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UCLA Moving to Pistol Offense

Posted By Sergio Paredes On Jul 29 2010 @ 4:07 pm In Pac-10,UCLA | 1 Comment

Norm Chow has been known as an offensive genius. He has won National Championships, league titles and groomed three Heisman Trophy winners. The quarterbacks he has helped develop reads like a who’s who of College Football:

Steve Young, Robbie Bosco, Ty Detmer (Heisman), Steve Sarkisian, Carson Palmer (Heisman), Matt Leinart (Heisman), Phillip Rivers as well as Vince Young when he worked with the Tennessee Titans. In 2010, Chow will try to add to his legend.

The 2010 UCLA Bruins will incorporate a new offense known as “the pistol”. It is the same offense that Tommie Frazier and the Nebraska Cornhuskers used to win the 1995 NCAA Championship. Recently, it has been the key to the Nevada Wolfpac of the Western Athletic Conference finishing second in the nation in rushing offense. The formation is a blend of the option and shotgun and is perfect for quarterbacks that can run AND throw. Terrelle Prior of Ohio State, Robert Griffen of Baylor, Colin Kapernick of Nevada and Tim Tebow while at Florida come immediately to mind.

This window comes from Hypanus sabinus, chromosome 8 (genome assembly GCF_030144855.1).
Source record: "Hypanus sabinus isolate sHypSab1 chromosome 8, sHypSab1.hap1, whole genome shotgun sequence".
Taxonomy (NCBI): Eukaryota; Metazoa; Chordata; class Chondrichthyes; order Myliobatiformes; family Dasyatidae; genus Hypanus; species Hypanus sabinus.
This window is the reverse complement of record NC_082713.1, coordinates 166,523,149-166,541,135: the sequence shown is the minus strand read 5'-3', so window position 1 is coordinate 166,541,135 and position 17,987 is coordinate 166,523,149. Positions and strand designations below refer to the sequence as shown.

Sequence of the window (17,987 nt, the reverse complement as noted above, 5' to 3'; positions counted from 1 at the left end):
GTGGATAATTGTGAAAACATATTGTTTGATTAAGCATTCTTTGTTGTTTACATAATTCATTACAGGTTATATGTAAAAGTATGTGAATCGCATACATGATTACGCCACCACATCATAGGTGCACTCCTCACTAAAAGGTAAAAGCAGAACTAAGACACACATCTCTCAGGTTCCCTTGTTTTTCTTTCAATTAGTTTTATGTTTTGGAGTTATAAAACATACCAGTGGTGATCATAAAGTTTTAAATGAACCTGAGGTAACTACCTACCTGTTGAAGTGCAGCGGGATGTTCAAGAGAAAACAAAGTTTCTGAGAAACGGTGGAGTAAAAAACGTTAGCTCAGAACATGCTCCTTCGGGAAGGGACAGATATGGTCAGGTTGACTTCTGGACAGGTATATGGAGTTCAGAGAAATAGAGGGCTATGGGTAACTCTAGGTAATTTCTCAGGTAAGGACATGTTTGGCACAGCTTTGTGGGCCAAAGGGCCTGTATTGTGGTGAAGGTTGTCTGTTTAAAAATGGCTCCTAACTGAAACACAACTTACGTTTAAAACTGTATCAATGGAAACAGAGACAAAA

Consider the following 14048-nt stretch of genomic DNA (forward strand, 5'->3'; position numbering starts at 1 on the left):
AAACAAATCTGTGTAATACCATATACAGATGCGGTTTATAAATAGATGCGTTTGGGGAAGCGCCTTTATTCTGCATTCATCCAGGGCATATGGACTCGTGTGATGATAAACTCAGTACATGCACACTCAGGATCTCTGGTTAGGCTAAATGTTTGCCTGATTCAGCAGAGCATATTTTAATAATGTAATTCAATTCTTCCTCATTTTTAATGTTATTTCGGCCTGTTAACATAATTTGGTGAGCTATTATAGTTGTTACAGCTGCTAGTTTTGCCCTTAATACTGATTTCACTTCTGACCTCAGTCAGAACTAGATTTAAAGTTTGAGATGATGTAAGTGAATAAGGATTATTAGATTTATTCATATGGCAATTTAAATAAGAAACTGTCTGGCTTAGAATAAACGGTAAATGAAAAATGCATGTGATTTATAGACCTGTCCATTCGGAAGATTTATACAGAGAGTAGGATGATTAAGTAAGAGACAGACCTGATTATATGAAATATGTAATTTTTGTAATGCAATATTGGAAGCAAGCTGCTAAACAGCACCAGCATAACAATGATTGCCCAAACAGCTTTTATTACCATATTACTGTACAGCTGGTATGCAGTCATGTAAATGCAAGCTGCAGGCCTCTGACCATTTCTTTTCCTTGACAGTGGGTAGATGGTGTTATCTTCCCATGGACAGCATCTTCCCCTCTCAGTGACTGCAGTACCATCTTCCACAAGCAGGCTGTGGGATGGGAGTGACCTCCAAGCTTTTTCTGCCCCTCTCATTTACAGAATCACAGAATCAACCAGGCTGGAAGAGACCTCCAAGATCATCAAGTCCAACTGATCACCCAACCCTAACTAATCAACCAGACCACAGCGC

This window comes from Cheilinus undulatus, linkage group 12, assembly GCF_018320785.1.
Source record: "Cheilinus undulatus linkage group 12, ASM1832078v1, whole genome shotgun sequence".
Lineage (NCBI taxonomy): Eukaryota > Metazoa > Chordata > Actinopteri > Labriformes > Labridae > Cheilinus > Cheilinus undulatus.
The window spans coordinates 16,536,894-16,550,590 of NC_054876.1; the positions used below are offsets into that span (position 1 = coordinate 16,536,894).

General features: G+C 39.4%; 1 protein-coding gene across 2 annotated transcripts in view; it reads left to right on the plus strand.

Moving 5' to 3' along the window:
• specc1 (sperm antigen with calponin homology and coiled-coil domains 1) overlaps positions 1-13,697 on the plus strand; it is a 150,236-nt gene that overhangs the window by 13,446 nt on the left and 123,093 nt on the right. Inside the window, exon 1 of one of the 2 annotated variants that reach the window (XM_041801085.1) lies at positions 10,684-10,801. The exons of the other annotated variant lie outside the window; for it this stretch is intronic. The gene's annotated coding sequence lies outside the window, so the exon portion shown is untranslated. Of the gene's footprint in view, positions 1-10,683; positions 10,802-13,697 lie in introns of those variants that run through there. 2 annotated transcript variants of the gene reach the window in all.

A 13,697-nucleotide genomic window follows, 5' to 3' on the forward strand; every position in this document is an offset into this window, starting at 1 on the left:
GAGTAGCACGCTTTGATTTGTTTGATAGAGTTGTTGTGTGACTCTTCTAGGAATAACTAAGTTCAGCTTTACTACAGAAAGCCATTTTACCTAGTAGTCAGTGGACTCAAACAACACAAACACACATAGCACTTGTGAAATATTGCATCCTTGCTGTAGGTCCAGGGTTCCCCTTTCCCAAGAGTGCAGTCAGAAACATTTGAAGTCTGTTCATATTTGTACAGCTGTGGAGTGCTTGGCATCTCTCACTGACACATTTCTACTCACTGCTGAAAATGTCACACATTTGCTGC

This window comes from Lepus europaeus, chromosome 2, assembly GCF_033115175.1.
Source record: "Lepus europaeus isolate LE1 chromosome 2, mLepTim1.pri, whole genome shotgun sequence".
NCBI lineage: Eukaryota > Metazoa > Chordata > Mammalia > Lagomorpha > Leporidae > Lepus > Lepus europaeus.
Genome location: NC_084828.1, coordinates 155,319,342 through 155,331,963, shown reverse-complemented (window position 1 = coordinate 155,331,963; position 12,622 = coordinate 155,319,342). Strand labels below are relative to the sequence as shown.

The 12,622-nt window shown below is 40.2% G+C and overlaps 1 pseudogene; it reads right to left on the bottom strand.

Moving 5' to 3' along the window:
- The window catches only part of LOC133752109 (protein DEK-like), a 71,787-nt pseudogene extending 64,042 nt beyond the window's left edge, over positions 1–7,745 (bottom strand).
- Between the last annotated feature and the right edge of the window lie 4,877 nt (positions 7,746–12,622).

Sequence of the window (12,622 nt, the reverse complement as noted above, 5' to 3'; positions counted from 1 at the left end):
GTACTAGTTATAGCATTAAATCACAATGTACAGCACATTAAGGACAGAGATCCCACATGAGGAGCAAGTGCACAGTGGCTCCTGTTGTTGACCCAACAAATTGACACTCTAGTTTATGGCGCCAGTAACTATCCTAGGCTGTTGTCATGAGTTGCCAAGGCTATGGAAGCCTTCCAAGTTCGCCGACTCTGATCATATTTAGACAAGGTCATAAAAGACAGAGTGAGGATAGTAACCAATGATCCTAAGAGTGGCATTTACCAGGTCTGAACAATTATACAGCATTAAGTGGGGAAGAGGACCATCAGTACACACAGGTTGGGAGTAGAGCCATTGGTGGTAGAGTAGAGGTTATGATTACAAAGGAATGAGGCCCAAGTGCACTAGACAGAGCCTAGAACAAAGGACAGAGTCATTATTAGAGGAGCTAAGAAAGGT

Therein lies the problem. The Pistol works when you have a dual threat quarterback as well as a strong running game. Unfortunately for the Bruins, they have neither. UCLA will once again use a running back by committee approach as they had no runner rush for more than 566 yards or 5 touchdowns. Freshman Malcom Jones, a top 25 recruit nationally, would seem to fill the void, however, there is talk of starting him at fullback. If this were the option, a backfield of Jones and sophomore Jonathan Franklin would be inspired. That brings us to the true reason why the pistol is doomed to fail – quarterback play.

Compared to recent quarterbacks in Westwood, sophomore Kevin Prince showed the promise of turning into a fine signal caller. He threw for 2,050 yards with 8 touchdowns and ran for 179 yards and added another score. The numbers would have been better had he not missed four games due to a variety of injuries. Look at the rushing total. 179 yards on 68 carries for a 2.6 yards per carry average. That does not scream dual threat. His returning backup, Richard Brehaut fielded a total of -43 yards. This past offseason, UCLA failed to recruit a quarterback, given their youth at the position. So how will the pistol work?

The team ran into problems running it during the spring and it will be interesting to see how the situation develops when training camp begins. The 2009 Bruins were 6-6 at the end of the regular season and earned their Eagle Bank Bowl invitation when one of the service academies failed to qualify. While I believe that the team has the potential to reach their second bowl game under Rick Neuheisel, I guarantee that if the Bruins attempt to primarily use this new offense,  the fans will be counting down the days until basketball begins.

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